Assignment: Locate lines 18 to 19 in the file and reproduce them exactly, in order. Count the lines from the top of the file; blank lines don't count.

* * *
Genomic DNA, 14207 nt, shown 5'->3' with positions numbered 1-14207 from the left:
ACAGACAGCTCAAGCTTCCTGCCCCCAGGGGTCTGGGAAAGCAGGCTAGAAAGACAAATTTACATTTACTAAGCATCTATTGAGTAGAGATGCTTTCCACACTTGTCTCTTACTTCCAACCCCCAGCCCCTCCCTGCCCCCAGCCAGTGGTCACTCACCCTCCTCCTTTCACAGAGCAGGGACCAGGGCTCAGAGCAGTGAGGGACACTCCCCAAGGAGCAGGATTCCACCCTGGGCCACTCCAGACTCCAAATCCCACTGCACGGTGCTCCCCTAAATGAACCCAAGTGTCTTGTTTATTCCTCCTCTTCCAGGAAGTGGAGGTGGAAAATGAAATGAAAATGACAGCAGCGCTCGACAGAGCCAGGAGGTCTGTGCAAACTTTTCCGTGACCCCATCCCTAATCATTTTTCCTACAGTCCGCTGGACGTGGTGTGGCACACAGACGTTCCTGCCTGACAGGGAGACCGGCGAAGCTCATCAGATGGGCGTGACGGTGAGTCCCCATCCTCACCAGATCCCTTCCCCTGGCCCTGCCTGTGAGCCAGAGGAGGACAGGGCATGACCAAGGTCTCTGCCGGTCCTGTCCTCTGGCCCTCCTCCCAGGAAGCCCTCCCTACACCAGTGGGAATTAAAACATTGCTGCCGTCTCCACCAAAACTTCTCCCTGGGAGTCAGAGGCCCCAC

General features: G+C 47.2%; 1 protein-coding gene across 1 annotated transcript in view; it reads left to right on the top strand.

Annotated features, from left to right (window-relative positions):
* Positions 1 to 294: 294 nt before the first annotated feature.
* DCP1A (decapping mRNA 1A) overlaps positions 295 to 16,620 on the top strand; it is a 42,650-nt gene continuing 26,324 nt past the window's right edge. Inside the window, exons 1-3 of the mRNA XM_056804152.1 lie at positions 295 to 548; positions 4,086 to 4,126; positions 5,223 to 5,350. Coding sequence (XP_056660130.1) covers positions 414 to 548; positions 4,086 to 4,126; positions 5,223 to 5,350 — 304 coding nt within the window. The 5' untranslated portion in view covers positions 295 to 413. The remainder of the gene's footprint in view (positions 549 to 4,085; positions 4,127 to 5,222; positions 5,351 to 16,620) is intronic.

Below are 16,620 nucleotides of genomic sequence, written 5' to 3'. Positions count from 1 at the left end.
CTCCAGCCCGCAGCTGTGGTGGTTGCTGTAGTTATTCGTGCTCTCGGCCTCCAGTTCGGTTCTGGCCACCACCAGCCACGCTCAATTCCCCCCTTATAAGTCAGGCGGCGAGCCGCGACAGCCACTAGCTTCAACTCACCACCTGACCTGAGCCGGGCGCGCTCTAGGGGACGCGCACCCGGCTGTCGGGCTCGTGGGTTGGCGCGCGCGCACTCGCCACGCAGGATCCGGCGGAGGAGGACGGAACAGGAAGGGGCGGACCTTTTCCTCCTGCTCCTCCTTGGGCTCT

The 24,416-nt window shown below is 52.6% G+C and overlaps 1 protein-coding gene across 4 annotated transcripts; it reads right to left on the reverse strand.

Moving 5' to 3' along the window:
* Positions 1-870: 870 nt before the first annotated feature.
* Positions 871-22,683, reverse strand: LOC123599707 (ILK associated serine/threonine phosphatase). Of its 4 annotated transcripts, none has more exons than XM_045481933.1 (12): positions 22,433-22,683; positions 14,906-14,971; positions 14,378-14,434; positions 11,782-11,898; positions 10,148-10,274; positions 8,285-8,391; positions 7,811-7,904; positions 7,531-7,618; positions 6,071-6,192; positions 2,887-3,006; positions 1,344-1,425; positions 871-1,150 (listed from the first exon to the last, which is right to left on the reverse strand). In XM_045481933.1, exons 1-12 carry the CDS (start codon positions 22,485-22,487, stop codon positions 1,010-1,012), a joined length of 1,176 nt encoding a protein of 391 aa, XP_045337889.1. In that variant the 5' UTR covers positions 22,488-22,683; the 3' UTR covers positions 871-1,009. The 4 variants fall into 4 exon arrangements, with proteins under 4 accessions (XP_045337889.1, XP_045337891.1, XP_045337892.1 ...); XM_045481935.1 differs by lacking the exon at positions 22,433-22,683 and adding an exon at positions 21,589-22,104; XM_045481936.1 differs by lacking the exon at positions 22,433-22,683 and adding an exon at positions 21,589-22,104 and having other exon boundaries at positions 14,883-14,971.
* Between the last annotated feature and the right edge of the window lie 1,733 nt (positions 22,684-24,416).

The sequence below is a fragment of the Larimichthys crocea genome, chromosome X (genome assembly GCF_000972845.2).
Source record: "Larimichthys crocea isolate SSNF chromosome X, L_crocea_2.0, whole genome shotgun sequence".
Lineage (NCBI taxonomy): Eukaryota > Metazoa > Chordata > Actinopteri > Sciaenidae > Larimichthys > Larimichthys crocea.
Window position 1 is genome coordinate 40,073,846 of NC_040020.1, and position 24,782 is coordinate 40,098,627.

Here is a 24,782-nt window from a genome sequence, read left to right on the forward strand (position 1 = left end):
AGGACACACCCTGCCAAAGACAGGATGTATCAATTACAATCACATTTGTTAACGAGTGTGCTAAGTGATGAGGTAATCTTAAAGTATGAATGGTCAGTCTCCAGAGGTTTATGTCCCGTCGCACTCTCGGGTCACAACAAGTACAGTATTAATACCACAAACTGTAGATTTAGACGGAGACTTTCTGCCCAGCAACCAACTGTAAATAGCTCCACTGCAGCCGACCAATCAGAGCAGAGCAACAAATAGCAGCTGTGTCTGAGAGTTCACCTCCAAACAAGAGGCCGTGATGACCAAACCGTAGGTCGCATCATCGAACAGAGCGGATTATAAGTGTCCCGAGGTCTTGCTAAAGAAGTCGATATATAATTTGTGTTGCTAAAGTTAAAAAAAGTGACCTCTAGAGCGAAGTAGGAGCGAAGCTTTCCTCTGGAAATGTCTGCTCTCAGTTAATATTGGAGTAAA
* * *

Here is a 24,782-nt window from a genome sequence, read left to right on the forward strand (position 1 = left end):
AGGACACACCCTGCCAAAGACAGGATGTATCAATTACAATCACATTTGTTAACGAGTGTGCTAAGTGATGAGGTAATCTTAAAGTATGAATGGTCAGTCTCCAGAGGTTTATGTCCCGTCGCACTCTCGGGTCACAACAAGTACAGTATTAATACCACAAACTGTAGATTTAGACGGAGACTTTCTGCCCAGCAACCAACTGTAAATAGCTCCACTGCAGCCGACCAATCAGAGCAGAGCAACAAATAGCAGCTGTGTCTGAGAGTTCACCTCCAAACAAGAGGCCGTGATGACCAAACCGTAGGTCGCATCATCGAACAGAGCGGATTATAAGTGTCCCGAGGTCTTGCTAAAGAAGTCGATATATAATTTGTGTTGCTAAAGTTAAAAAAAGTGACCTCTAGAGCGAAGTAGGAGCGAAGCTTTCCTCTGGAAATGTCTGCTCTCAGTTAATATTGGAGTAAA